Carbon pricing offers cold comfort

Joe Terrett   

Industry Government Manufacturing carbon carbon pricing Climate change emissions greenhouse gases manufacturing

Business comes up short on the rebates and the policy will likely come up short on emissions reduction.

Carbon dioxide in Earth’s atmosphere if half of global-warming emissions are not absorbed.
NASA simulation, November 2015)

Two bits of news coincided in an ironic juxtaposition on April Fools Day: the beginning of the Trudeau government’s carbon tax levied on Saskatchewan, Manitoba, Ontario and News Brunswick; and a troubling report that Canada’s climate is warming twice as fast as the rest of the world and the warming is “effectively irreversible.”

The challenge for any government is to balance climate change action with its impact on the economic well being of the country. That brings us to the carbon pricing policy and whether or not it’s effective. The verdict? Likely not.

Economists favour carbon pricing for reducing global-warming emissions by charging those who emit carbon dioxide (CO2). They declare it to be the most efficient tactic, the outcome determined by the market rather than by regulation, and the favoured result is achieved by encouraging energy users to change their behaviour.

The Trudeau government’s tax starts at $20 per tonne of greenhouse gas emissions produced by energy use, rising to $50 by 2022. Good news for consumers though: it’s revenue neutral! They’ll get what the government suggests the tax will cost them back in tax credits. How that will encourage people to change their behaviour remains to be seen, but this deal is very different for businesses, and SMEs in the manufacturing sector should be alert.


Canadian Manufacturers & Exporters says the impact on Ontario could be substantial, noting the country already has a problem attracting investment.

The carbon plan contributes to the difficulty by adding cost and regulatory entanglements that hinder businesses’ ability to compete globally, and these entanglements make foreign investment in Canada less attractive.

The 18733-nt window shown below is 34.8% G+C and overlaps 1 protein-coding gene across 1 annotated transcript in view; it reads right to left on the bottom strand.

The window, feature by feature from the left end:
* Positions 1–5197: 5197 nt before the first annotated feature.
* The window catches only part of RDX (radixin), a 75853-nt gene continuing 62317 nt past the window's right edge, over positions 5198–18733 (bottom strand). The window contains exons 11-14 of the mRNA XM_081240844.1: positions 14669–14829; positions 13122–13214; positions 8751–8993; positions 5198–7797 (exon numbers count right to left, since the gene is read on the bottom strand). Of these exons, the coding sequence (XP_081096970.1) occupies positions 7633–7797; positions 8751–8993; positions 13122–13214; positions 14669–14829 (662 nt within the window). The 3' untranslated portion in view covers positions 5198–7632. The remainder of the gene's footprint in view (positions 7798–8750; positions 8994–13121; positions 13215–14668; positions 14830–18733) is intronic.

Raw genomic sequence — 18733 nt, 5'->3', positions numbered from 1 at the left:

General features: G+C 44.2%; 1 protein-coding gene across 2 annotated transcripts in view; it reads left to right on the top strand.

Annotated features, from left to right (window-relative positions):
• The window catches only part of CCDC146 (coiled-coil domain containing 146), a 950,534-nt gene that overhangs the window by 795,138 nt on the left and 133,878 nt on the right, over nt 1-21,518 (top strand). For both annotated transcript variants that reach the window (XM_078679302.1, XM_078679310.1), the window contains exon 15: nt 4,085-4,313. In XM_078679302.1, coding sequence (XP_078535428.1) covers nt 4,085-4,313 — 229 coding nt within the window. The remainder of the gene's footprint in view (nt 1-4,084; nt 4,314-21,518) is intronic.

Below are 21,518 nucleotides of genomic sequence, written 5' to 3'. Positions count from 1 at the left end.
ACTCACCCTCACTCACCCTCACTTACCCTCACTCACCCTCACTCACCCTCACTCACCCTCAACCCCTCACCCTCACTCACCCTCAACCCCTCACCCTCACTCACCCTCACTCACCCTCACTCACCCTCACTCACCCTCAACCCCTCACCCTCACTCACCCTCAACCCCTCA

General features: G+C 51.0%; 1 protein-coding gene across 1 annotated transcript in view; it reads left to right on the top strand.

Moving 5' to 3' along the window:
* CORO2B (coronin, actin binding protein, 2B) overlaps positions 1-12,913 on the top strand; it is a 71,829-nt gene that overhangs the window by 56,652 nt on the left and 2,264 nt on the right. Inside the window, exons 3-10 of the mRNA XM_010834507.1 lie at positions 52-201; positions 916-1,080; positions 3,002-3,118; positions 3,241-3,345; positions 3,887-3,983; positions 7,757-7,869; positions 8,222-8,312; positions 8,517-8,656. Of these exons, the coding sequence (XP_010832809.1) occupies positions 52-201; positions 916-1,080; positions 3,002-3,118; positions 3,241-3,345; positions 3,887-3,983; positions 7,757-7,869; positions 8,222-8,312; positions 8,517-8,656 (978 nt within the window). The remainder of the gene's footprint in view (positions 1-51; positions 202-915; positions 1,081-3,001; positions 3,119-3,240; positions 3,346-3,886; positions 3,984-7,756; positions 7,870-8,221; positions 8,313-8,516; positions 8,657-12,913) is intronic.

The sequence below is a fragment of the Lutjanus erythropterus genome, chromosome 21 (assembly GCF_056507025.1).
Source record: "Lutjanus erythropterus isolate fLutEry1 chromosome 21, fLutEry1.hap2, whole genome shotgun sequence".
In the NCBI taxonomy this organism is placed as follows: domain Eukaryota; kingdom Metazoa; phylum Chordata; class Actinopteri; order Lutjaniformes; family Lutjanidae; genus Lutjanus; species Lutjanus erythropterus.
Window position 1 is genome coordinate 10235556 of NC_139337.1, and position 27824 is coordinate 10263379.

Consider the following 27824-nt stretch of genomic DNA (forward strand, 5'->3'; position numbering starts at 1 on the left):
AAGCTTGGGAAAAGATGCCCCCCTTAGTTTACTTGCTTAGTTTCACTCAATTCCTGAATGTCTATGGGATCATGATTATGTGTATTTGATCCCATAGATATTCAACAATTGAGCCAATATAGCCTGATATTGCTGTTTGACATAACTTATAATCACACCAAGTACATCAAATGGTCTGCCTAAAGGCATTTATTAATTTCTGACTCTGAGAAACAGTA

The Canadian Federation of Independent Business (CFIB) sees businesses carrying 50% of the carbon price burden but they’ll get just 7% of the rebates. And there are a lot of unanswered questions about how the process will work, who gets an exemption and what documents will be required. The CFIB also dismisses the assumption that SMEs already operating under very competitive conditions can just pass the costs off to consumers.

And carbon pricing window dressing alert: a secret federal government briefing document says the price would have to go up to $100 per tonne by 2020 and between $200 and $300 per tonne by 2050 to reach Canada’s greenhouse gas emission commitment (30% below 2005 levels by 2030). The United Nations suggests Canada needs to cut emissions even more to prevent the worst climate-change impacts. Canada has already missed two emissions reduction targets and is on its way to being off its 2020 target by 20%, never mind the 2030 Paris Accord commitment.

The report from Environment and Climate Change Canada says the average temperature is 1.7 degrees C higher today than it was 70 years ago, versus an increase in the average global temperature of 0.8 degrees C.

Meanwhile, global emissions continue to climb. If the world keeps emitting at the same rate, by 2050 most parts of Canada will see increases of between 7 and 9 degrees C, with the extreme Arctic heating up by more than 11 degrees C. So far, Canada is responsible for 1.69% of CO2 emissions. More than half the world’s emissions come from China (26.83%), the US (14.36%) and the EU 28 (9.66%).

Government policy under the Harper and Trudeau regimes has been more political expediency than effective strategy. Future Canadian governments must acknowledge the top emitters will determine the impacts of climate change on Canada’s environment. The issue must be approached more realistically based on what we can and can’t control, balanced against Canada’s economic health and with the hard decisions that may follow.

This article appeared in the April 2019 print edition of PLANT.


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